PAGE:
Mouse labial-like homeobox-containing genes: structure and expression during embryogenesis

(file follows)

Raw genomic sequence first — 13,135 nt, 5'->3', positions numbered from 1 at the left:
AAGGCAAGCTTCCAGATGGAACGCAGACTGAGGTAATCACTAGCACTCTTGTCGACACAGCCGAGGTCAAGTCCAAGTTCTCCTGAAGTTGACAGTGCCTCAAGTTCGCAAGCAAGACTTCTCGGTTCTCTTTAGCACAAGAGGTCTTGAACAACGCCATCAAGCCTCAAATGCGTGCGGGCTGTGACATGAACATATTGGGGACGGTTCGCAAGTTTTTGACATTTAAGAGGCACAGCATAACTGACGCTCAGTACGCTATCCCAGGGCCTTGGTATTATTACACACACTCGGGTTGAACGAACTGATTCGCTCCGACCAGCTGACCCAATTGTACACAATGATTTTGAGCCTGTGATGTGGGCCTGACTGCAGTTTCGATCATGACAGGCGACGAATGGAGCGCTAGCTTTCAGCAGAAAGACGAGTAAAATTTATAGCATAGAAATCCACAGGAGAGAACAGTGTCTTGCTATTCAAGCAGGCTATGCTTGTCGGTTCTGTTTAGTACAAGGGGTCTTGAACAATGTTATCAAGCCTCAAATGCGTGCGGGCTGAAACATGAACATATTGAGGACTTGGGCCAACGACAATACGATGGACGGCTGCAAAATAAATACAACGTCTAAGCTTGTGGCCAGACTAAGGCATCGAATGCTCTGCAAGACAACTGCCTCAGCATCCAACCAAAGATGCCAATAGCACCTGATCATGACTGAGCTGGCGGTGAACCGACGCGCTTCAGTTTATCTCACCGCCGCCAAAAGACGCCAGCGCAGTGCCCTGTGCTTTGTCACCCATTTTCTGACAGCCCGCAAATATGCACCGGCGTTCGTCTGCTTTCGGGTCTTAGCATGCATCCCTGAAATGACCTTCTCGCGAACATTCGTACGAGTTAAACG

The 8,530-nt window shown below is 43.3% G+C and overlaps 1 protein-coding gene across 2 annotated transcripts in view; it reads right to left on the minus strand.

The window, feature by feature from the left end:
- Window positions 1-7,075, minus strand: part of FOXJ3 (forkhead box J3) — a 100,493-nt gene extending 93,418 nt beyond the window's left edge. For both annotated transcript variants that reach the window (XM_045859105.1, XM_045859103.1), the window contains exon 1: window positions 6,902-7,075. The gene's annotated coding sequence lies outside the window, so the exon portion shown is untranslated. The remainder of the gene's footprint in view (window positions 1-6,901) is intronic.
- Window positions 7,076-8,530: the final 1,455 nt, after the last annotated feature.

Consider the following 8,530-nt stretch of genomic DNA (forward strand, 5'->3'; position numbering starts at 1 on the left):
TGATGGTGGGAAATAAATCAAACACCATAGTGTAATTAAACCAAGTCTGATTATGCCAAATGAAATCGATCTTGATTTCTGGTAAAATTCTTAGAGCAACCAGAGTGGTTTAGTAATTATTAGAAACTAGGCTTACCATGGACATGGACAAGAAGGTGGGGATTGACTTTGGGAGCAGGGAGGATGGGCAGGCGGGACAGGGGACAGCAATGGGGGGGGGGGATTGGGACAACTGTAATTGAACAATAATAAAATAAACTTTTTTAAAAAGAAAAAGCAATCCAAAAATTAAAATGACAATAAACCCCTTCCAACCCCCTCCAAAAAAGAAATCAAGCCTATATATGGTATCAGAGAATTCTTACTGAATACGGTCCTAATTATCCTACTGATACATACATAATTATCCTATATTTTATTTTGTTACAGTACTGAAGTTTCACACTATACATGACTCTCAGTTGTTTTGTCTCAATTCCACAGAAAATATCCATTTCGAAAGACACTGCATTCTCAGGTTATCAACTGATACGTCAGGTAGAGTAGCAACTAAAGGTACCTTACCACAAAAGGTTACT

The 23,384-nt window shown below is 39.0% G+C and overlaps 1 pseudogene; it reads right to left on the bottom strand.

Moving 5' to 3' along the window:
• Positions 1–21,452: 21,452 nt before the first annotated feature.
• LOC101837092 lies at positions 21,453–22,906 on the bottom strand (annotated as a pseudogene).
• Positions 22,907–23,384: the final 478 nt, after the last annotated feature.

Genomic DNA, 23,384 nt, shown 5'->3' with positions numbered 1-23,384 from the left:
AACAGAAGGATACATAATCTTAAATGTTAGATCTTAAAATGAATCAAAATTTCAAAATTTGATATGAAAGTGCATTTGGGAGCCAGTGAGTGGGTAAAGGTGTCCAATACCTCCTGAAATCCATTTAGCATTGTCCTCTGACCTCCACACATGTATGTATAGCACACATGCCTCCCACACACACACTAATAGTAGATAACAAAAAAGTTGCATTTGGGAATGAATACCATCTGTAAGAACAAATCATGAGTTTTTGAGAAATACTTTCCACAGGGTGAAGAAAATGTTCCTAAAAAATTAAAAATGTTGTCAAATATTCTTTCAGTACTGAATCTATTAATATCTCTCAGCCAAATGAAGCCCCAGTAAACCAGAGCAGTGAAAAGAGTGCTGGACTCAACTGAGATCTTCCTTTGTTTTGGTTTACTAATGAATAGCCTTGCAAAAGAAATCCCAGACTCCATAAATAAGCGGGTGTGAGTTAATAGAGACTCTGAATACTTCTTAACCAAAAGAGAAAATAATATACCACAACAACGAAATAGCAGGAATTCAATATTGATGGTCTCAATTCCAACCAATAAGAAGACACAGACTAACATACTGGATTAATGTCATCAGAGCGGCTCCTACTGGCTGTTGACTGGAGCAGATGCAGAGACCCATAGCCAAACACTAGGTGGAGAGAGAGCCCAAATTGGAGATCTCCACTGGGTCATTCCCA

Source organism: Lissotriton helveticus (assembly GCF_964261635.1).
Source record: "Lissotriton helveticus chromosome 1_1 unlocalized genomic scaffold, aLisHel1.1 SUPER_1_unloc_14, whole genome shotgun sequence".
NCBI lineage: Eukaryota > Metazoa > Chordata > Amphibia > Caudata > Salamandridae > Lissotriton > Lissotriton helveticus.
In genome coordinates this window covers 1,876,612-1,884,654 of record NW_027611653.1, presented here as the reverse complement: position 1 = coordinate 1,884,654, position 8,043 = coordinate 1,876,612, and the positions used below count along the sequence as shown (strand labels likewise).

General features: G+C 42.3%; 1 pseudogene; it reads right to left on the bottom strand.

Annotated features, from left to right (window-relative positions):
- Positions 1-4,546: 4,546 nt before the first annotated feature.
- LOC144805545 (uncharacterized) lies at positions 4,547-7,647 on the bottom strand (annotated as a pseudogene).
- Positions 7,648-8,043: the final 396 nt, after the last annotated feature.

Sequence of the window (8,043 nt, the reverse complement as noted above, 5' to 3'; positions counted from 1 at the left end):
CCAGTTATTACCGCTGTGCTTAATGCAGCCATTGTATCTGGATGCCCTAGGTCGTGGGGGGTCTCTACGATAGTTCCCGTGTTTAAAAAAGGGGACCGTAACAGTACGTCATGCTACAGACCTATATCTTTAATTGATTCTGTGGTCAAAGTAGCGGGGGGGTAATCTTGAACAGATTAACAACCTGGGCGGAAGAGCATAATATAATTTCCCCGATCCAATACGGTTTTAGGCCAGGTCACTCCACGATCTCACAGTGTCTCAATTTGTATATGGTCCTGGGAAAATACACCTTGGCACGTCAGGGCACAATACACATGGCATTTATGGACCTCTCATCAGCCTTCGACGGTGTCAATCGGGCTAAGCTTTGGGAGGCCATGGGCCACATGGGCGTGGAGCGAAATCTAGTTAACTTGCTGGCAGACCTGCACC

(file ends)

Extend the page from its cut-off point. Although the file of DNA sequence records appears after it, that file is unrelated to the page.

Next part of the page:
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While mouse development has been well described at a morphological level, very little is known about how development is regulated. In contrast, the ease of developmental analysis in Drosophila has led to the identification of a large number of developmentally important genes. Molecular characterisation revealed that many of the genes involved specifically in determining the Drosophila body plan contain a conserved sequence called the homeobox. This sequence is highly conserved through evolution and so it can be used to isolate homologous genes in other species. In this way more than 40 homeobox- containing genes have been identified in the mouse. The high level of sequence conservation and the temporally and spatially restricted expression of the mouse genes during development indicate that they are also developmental regulators involved in conferring spatial information within the embryo. Thus, through knowledge of Drosophila development and the techniques of molecular biology, it is now possible to study mouse developmental genes in detail.In this thesis, the characterisation of two mouse homeobox -containing genes, Hox 2.9 and Hox 1.6, is presented. Sequence analysis revealed that these genes are closely related and that, among Drosophila genes, they are most similar to labial in the Antennapedia complex. They are therefore thought to have arisen by duplication of a single ancestral gene. As well as being structurally similar the genes share many features of their expression patterns. Both genes are expressed early in development (71/2 days) and, unlike other known mouse homeobox -containing genes, they are not expressed after 11 days of development. At 8 days the genes share the same anterior boundary of expression in the hindbrain and in the later embryo, with the exception of persistent Hox 2.9 expression in the hindbrain, they have the same anterioposterior restrictions. This indicates that the genes are functionally similar and also that they respond to at least some of the same signals in the embryo.A striking difference between the expression patterns of mouse labial -like genes is the unique expression of Hox 2.9 in a single segmental unit (rhombomere 4) of the hindbrain (from 81/2 days). This expression coincides perfectly with the morphological extent of rhombomere 4 and persists throughout the period that rhombomeres are visible (up to 11 days). It is therefore suggested that Hox 2.9 participates in conferring segment identity. In addition neural crest cells that arise from rhombomere 4 specifically express Hox 2.9 and this supports the idea of neural crest cells being patterned according to their position of origin in the central nervous system. Detailed analysis of the onset of segmental expression of Hox 2.9 and another segmentally expressed gene in the hindbrain, Krox 20, showed that Hox 2.9 expression becomes localised from a broad domain at 81/2 days of development, up to 6 hours before rhombomeres are clearly visible.Retinoic acid is a strong candidate for a natural morphogen in the vertebrate embryo. The effect of in vitro treatment with retinoic acid on segmentation of the mouse hindbrain and on the expression of Hox 2.9 and Krox 20 was therefore analysed. It was found that segmentation in treated embryos is abnormal and that the clear segmental localisation of expression of the two genes is not found. The hindbrain expression domains are shifted rostrally following treatment and while the expression of the two genes remains mutually exclusive there is no longer a single planar boundary between the domains. Instead there is an irregular alternation of cells expressing the two genes at the boundaryTwo differential splicing products of Hox 1.6 were isolated from the developing embryo. A comparison was made of the distribution of these transcripts, only one of which can code for a homeodomain containing protein. It was found that the relative proportion of homeodomain producing message decreases as development proceeds.